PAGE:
Cuomo has repeatedly blamed the federal government for the state’s distribution woes, criticizing the outgoing Trump administration for failing to fund state-level distribution and allocate adequate doses. Last week, the federal shortage led to New York’s weekly allocation falling to 250,000 doses from 300,000, forcing Erie County to cancel several vaccination clinics and leaving community providers in a renewed state of limbo.
Better planning at the federal level definitely would have eased the problems local providers are now having on the ground, said Lee, the CUNY professor. But he disputed claims that the federal government bore full responsibility for problems with New York's rollout.
State officials did consult Lee’s group about vaccine distribution, but not in any depth, he said.
“The federal government should have played a more active role in coordinating all the states in a national rollout,” he said. “Because many people at the state and municipal levels do not have the resources or authority –or, in many cases, the expertise and experience – to know how to coordinate these very complex systems.”
The ongoing issues have left him and others questioning New York’s strategy for mass Covid-19 vaccination. Writing on his blog Jan. 14, the political scientist John Bachellor, a former Empire State Development official, called the rollout “ad-hoc and poorly communicated” and urged the Cuomo administration to “move away from its insular style of policy development and implementation” to a model that includes more transparent coordination with state and local actors.
In particular, community providers in Western New York – and county officials across the state – have urged the state to lean more heavily on the emergency vaccination plans that county health departments have maintained for more than a decade. County health departments have more experience coordinating across the region’s fragmented and competitive health care system, said the vaccine program coordinator at one community health provider, and could have ramped up their infrastructure more quickly.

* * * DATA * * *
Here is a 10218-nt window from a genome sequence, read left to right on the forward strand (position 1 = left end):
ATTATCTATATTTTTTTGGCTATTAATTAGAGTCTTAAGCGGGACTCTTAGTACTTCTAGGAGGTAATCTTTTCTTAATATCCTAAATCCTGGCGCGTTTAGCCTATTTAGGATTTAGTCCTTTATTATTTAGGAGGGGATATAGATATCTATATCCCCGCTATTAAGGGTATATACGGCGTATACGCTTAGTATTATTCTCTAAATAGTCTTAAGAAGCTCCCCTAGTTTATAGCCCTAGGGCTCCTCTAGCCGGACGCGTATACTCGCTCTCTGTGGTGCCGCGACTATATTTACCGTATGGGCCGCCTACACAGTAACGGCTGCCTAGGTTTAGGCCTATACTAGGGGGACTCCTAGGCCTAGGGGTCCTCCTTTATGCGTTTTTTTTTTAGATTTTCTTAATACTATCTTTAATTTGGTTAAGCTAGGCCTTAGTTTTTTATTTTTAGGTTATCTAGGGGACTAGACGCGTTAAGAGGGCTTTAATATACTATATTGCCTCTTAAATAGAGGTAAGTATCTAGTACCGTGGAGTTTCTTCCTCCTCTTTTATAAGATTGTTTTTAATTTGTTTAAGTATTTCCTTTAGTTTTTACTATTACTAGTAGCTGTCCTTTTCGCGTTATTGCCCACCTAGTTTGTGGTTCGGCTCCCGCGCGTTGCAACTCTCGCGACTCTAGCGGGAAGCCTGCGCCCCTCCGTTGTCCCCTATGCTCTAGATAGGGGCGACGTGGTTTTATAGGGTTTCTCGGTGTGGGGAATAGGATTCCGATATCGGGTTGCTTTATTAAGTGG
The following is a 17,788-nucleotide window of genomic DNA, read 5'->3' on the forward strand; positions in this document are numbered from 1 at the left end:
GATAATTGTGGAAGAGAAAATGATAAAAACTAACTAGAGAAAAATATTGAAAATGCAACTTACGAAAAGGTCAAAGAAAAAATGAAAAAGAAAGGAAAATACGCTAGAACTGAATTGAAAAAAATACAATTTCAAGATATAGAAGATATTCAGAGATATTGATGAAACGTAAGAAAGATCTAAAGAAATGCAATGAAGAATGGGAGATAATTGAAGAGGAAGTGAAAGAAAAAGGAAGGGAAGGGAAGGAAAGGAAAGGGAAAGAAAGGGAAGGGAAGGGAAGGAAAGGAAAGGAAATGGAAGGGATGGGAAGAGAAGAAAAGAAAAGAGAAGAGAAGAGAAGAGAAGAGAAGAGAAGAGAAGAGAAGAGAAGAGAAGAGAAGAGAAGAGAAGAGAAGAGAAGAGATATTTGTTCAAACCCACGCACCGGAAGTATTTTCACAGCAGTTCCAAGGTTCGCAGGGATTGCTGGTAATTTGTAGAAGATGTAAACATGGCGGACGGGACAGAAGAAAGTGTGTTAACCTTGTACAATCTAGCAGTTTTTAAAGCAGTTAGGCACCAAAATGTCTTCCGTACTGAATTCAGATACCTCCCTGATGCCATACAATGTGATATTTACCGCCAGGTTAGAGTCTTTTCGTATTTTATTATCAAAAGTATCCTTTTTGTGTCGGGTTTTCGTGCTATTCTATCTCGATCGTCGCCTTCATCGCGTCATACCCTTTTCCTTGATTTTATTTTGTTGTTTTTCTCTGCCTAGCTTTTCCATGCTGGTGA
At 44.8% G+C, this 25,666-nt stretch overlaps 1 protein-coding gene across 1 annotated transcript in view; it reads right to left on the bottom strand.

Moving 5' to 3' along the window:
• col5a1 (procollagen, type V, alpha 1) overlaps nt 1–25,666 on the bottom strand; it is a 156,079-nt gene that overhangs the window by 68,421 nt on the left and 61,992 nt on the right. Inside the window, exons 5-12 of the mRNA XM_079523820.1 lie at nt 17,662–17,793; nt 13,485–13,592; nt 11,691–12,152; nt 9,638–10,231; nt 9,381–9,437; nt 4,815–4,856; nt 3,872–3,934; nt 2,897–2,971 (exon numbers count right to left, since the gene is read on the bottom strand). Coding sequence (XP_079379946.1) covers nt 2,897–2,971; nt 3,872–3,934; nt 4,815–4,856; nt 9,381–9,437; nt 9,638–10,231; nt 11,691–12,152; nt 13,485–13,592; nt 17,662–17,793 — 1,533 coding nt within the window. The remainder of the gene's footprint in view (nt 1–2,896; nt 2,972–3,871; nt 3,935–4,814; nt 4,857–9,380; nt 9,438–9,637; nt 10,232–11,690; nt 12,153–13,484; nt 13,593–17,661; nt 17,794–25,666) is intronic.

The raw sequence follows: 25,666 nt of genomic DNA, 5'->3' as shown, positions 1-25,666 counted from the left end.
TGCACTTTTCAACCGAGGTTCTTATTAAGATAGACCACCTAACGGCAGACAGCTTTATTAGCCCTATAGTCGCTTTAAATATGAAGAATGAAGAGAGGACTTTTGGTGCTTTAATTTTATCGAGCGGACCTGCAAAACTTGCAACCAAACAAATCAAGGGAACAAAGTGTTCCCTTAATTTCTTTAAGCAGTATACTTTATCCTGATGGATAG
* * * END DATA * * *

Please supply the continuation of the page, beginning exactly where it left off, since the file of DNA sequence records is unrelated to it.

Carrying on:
"What I am still waiting to see is the regional hub officials really meeting the moment with the urgency that is asked of them," the coordinator said. "This pandemic is still an emergency. We should be devoting as much time as possible to moving vaccines through the community as quickly as possible. The time spent working preserving and perfecting a typical bureaucratic infrastructure is valuable, life-saving time wasted."
Some local providers have also questioned the logic of the strict prioritization scheme, given ongoing issues around communicating eligibility to patients and scheduling appointments. The priority phases are based on recommendations from the Centers for Disease Control and Prevention, but states have varied in how strictly they enforce them.
New York has threatened steep fines for any provider that vaccinates a nonpriority patient, on top of penalties for those who did not use up their vaccines. While the state has since added some allowances to those rules, the risk still spooked small providers like Giroux, who initially requested a “very conservative” shipment of vaccines.
His pharmacies, which have been ordered to vaccinate seniors, are still turning away teachers, first-responders and other eligible front-line workers confused about where they can get the vaccine.
“It’s very hard for people to understand if they’re eligible or not,” said Dr. Alanna Krolikowski, the chief medical officer at Jericho Road Community Health Center. “There’s a lot of complexity right now, so the sooner you open it to everyone I think probably the easier it’s going to be.”
Providers are hopeful coordination will keep improving, perhaps with more funding from the federal government. The administration of President Biden has promised an additional $20 billion to fund vaccine distribution, as well as expanded partnerships with federally qualified health care centers, a type of community provider. The Biden administration is also expected to release more data on vaccine availability to help state and local officials regulate their supply chains and to stand up mobile vaccination units and community immunization sites in places like schools and community centers.
“It’s a work in progress and we’ll get there,” Giroux said. “They’ll get their shots, just maybe not quite as quickly as they’d like to get them."